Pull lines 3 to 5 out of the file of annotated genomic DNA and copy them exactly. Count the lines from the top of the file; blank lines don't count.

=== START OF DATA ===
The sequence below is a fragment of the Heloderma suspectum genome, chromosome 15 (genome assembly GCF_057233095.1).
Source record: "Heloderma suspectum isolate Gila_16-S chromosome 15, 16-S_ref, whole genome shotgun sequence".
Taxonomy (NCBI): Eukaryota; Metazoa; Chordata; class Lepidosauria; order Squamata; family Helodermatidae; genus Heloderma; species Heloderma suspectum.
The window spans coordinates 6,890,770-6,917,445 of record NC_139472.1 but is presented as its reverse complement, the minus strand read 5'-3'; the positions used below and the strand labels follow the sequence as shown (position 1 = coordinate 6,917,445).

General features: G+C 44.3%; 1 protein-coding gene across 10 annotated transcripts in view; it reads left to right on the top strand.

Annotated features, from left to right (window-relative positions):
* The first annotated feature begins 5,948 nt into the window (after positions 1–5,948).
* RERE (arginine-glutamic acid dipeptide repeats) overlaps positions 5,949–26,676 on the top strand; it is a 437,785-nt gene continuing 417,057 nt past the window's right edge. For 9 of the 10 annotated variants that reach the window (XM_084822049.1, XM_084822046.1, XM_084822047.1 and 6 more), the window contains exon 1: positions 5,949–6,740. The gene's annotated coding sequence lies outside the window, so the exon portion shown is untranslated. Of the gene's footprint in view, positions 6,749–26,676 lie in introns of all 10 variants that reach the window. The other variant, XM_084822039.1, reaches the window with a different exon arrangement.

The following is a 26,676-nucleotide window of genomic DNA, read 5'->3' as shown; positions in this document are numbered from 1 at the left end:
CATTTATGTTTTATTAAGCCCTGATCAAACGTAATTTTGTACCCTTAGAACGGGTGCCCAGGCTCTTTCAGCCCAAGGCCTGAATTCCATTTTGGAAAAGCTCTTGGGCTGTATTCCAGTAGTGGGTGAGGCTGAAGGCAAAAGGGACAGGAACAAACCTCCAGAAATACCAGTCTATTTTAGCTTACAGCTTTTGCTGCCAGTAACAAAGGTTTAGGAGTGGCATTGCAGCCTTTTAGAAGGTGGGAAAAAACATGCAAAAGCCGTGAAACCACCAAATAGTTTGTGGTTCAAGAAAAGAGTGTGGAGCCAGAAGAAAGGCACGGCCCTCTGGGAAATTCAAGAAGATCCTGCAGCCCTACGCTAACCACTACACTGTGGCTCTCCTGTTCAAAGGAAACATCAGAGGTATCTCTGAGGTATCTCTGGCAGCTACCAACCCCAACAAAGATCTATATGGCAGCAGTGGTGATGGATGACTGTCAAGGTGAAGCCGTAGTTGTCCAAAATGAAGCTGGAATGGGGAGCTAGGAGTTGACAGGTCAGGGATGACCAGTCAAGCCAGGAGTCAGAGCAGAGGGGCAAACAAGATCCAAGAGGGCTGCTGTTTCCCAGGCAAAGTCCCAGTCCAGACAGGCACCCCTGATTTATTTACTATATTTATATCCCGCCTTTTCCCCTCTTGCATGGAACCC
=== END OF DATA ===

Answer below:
Taxonomy (NCBI): Eukaryota; Metazoa; Chordata; class Lepidosauria; order Squamata; family Helodermatidae; genus Heloderma; species Heloderma suspectum.
The window spans coordinates 6,890,770-6,917,445 of record NC_139472.1 but is presented as its reverse complement, the minus strand read 5'-3'; the positions used below and the strand labels follow the sequence as shown (position 1 = coordinate 6,917,445).

General features: G+C 44.3%; 1 protein-coding gene across 10 annotated transcripts in view; it reads left to right on the top strand.